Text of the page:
Untitled by Robert Morris was the one interested me the most among all artworks in Minimalism. The artwork was simply made up of four cubes with mirrors on each surface, however, what it brought to the audience was much more than that. More interestingly, stories it shows depended on whether the audience views it while standing still or walking around Read more →
The Art Piece that struck out the most to me was an art piece I have known about since my Secondary School days and was marvelled to have finally seen it in person.
It was Ai Wei Wei’s Sunflower Seeds.
With each sunflower seed actually a porcelain piece hand-crafted carefully to closely resemble true sunflower seeds, it is a masterpiece telling the Read more →
My second visit to Minimalism at the National Gallery was guided by head curator Silke Schmickl who brought character and insight to the seemingly simple artworks on display. I will be discussing Tatsuo Miyajima’s Mega Death (1999), the first piece she brought us to see and coincidently also the first piece I experienced on my previous trip there.
We began by stepping Read more →
What a familiar smell, I think, as I drift towards its source. Pillars which arch inwards, unite over an unfilled space. Something about that emptiness beckons me to come hither.
Titled Nature’s Breath: Arokhayasala, this piece is heavily associated with ideas like death and illness. A Thai artist, Boonma himself stated that the purpose of this piece was “to cleanse Read more →
“Simplicity, clarity, singleness: These are the attributes that give our lives power and vividness and joy as they are also the marks of great art.”
Minimalism is an intriguing concept for me. It leaves a lot of “blanks” in the interpretation that everyone can fill in the blanks however they like. There is no right or Read more →
Minimalism, in my opinion, was one of the more difficult art movements to comprehend and appreciate. The artworks are highly conceptual. At the surface, the style is extremely simple with no visible value and many may cast it off as ‘too easy’. One thing that I noticed about Minimalism was that it had a lot to do with space and experience. Read more →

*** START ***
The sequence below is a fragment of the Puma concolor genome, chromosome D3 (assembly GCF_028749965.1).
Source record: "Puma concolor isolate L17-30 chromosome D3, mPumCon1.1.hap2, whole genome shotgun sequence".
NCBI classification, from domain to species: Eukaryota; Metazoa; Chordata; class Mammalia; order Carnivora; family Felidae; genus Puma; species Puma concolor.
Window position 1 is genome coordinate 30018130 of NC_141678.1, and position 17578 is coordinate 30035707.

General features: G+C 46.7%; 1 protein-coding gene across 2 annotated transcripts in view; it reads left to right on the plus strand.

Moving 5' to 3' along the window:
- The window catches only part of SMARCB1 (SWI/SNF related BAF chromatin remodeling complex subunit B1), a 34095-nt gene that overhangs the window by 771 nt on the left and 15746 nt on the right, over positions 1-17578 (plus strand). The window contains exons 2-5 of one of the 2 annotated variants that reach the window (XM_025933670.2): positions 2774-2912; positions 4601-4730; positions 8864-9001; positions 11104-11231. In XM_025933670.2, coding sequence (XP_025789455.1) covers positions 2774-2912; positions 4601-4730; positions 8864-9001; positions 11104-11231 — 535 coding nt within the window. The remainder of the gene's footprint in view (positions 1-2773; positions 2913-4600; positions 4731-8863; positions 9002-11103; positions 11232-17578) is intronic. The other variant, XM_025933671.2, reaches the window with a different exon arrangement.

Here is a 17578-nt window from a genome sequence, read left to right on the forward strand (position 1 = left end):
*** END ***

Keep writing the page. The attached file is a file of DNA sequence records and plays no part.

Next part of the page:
Having attended the exhibition at the National Gallery titled Minimalism: Space. Light. Object, I must say that I did not like it very much.
In my opinion, the value of an art piece is directly tied to how much it connects with an audience, emotionally or intellectually. A work that touches the heart is much Read more →
Simplicity and nought are frequent talking points when it comes to Minimalism and its related movements, they are a longstanding preoccupation of radical art forms. Yet, on this particular guided visit to the Minimalism exhibition at National Gallery (my third one and pre-eminently with the head curator Silke Shmickl), what gripped me was the unrelenting means of an artist to Read more →
During my visit to Minimalism Museum, one artwork that I found interesting was Mona Hatoum’s “Impenetrable”. Based on the artist description, this work was meant to be an alternative version of another work by Jesus Soto called Penetrable (1967-97). Her colourful works are inviting for people and they get to interact fully with the installation.
Based on the Read more →